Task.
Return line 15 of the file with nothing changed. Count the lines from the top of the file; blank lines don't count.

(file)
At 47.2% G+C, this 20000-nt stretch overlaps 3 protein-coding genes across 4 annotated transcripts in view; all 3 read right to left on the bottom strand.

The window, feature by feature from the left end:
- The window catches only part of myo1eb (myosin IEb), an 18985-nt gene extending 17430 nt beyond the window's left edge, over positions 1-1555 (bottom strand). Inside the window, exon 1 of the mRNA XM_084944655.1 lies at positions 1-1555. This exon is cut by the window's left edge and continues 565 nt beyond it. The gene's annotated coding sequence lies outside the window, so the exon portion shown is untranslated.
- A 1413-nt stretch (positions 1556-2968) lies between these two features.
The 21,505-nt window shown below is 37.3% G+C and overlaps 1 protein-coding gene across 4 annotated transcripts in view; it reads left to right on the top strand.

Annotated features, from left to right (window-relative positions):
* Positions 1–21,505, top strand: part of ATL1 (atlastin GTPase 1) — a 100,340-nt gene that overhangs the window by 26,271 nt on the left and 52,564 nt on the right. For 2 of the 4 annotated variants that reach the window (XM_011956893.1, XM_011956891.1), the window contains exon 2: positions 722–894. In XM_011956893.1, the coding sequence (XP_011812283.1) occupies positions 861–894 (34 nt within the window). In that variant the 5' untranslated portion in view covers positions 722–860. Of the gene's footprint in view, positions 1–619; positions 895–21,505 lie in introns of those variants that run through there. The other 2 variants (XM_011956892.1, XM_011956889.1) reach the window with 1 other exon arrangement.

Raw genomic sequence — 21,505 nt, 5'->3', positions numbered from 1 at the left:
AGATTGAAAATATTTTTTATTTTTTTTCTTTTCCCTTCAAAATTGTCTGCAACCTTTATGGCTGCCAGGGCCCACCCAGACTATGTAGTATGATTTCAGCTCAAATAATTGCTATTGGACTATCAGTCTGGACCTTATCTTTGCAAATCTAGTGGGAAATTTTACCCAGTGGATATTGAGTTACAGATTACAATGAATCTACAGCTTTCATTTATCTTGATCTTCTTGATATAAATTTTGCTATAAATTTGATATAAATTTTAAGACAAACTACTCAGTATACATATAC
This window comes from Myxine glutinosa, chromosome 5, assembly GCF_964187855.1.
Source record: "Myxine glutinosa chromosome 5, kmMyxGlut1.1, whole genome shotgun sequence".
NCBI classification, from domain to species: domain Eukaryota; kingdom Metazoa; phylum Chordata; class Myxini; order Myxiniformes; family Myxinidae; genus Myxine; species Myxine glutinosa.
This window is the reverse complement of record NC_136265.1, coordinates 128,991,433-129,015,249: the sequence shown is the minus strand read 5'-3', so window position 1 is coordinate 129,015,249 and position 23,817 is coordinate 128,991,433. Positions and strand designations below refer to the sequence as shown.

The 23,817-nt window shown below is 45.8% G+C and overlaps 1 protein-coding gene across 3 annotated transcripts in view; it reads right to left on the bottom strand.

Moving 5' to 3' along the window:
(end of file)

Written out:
Moving 5' to 3' along the window: